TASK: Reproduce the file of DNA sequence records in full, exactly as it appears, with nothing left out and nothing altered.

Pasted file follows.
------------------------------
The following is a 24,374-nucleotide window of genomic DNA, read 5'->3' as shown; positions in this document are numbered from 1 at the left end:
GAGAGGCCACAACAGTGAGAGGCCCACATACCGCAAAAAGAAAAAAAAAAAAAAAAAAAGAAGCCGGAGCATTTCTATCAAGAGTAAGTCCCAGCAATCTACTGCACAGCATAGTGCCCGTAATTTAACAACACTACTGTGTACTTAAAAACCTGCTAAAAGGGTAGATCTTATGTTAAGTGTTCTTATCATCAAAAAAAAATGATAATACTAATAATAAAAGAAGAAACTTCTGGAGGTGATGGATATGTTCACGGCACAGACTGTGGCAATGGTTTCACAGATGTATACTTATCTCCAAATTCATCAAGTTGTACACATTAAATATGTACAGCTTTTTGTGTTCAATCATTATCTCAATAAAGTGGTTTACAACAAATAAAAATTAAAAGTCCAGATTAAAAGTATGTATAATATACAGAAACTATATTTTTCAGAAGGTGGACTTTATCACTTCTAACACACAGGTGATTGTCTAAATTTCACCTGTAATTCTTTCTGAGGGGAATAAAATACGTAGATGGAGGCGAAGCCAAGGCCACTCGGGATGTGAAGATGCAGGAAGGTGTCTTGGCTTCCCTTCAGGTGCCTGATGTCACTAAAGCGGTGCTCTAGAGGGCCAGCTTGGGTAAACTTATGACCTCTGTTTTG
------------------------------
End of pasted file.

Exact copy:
The following is a 24,374-nucleotide window of genomic DNA, read 5'->3' as shown; positions in this document are numbered from 1 at the left end:
GAGAGGCCACAACAGTGAGAGGCCCACATACCGCAAAAAGAAAAAAAAAAAAAAAAAAAGAAGCCGGAGCATTTCTATCAAGAGTAAGTCCCAGCAATCTACTGCACAGCATAGTGCCCGTAATTTAACAACACTACTGTGTACTTAAAAACCTGCTAAAAGGGTAGATCTTATGTTAAGTGTTCTTATCATCAAAAAAAAATGATAATACTAATAATAAAAGAAGAAACTTCTGGAGGTGATGGATATGTTCACGGCACAGACTGTGGCAATGGTTTCACAGATGTATACTTATCTCCAAATTCATCAAGTTGTACACATTAAATATGTACAGCTTTTTGTGTTCAATCATTATCTCAATAAAGTGGTTTACAACAAATAAAAATTAAAAGTCCAGATTAAAAGTATGTATAATATACAGAAACTATATTTTTCAGAAGGTGGACTTTATCACTTCTAACACACAGGTGATTGTCTAAATTTCACCTGTAATTCTTTCTGAGGGGAATAAAATACGTAGATGGAGGCGAAGCCAAGGCCACTCGGGATGTGAAGATGCAGGAAGGTGTCTTGGCTTCCCTTCAGGTGCCTGATGTCACTAAAGCGGTGCTCTAGAGGGCCAGCTTGGGTAAACTTATGACCTCTGTTTTG